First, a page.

Japan's whaling effort might be significantly reduced, but time will tell
Japan and whaling. The words are almost synonymous, they've been used together so often lately.
Japan is a whaling nation, despite a moratorium on commercial whaling, and is currently whaling or wrapping up its annual whaling effort in Antarctic waters.
International opposition has not stopped Japan from whaling in the so-called Southern Ocean. The Sea Shepherd Conservation Society has had some success in disrupting the whale hunt, though not everybody believes what the controversial group's PR office spews out.
Regardless, Japan is still whaling, using a research loophole in the 1986 moratorium.
But there might be some good news for marine mammal enthusiasts who claim whales are too intelligent and embattled to be slaughtered for so-called research or human consumption (Japan is the world's largest consumer of whale meat).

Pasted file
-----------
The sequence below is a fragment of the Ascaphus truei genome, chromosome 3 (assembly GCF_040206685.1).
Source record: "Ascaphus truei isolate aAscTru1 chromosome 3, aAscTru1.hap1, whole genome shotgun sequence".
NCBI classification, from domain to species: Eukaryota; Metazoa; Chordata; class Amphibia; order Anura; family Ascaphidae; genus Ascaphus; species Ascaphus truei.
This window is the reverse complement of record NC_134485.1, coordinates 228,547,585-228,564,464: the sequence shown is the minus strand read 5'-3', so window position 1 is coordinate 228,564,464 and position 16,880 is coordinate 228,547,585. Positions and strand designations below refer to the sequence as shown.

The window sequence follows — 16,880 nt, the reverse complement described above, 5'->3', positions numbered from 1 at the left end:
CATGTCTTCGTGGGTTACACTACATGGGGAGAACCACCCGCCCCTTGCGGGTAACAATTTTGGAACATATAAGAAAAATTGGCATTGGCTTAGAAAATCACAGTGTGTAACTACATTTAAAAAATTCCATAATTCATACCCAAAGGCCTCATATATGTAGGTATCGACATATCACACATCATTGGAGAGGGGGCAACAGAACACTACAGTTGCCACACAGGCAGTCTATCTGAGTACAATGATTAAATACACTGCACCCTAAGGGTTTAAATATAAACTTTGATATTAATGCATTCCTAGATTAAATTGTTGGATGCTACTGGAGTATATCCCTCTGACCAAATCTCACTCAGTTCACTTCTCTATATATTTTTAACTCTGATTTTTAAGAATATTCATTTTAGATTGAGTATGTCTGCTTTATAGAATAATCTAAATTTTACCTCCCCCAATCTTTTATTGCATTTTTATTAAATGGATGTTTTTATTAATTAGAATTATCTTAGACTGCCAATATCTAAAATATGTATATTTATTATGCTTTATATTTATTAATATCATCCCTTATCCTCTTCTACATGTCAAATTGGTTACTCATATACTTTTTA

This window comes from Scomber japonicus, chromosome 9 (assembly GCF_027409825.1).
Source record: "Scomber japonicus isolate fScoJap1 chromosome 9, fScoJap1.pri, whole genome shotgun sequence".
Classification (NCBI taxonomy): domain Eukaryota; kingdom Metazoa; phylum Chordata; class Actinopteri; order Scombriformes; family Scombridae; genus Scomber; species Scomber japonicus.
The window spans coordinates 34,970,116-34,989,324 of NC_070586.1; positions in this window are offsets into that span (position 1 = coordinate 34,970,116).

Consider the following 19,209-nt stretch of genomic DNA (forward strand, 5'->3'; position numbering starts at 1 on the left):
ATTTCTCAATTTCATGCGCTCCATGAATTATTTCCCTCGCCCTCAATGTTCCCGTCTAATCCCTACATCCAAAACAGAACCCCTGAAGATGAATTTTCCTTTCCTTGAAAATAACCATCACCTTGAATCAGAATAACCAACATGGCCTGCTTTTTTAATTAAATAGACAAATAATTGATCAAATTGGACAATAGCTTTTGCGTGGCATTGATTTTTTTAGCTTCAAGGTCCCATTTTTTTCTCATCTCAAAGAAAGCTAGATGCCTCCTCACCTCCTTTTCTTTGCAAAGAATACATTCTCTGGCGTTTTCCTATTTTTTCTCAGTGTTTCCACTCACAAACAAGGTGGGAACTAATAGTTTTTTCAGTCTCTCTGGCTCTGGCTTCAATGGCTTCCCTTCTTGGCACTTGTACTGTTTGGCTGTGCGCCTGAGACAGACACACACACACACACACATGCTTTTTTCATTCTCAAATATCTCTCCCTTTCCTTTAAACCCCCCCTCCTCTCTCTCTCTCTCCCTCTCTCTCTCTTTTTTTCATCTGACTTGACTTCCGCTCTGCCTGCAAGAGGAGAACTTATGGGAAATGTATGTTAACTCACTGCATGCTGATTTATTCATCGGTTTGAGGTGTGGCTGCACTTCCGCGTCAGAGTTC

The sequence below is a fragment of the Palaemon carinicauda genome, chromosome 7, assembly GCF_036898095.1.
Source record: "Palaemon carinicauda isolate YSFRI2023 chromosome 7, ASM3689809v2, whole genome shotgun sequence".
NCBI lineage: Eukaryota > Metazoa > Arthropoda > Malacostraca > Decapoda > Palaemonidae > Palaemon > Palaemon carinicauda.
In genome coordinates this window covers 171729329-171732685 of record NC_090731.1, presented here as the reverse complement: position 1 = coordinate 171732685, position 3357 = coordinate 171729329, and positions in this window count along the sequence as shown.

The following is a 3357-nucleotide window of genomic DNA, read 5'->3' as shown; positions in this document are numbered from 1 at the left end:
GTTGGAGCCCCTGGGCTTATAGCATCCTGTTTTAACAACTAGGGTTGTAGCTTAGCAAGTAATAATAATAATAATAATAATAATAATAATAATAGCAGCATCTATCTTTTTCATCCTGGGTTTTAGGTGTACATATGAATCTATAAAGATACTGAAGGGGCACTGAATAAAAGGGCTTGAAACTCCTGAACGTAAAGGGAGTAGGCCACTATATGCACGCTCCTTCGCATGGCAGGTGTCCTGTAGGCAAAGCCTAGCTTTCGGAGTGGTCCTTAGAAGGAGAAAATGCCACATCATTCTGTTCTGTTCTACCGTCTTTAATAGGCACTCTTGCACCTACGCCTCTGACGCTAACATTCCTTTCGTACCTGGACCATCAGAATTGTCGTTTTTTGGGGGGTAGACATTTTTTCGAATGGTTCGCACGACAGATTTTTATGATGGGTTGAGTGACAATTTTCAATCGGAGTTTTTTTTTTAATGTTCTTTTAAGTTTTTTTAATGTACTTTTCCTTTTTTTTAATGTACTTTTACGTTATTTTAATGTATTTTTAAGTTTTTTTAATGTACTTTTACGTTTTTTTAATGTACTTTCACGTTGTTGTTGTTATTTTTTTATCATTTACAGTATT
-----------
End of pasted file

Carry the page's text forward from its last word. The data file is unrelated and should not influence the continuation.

Australia's Daily Telegraph, quoting a Japanese newspaper, reports that the country is considering reducing its annual kill of nearly 1,000 whales by several hundred whales.
Its proposal might be submitted during an International Whaling Commission meeting next week, although a Japanese fisheries ministry official declined to comment on the issue.
Has Japan finally succumbed to so much opposition? If it's ever put that way, the nation will increase its effort. But maybe, just maybe, Japan and whaling will move closer toward parting ways.
Photo: Dead whale lies on deck of a Japanese ship in the northwest Pacific in 2000. Japan is the world's biggest consumer of whale meat. Credit: Reuters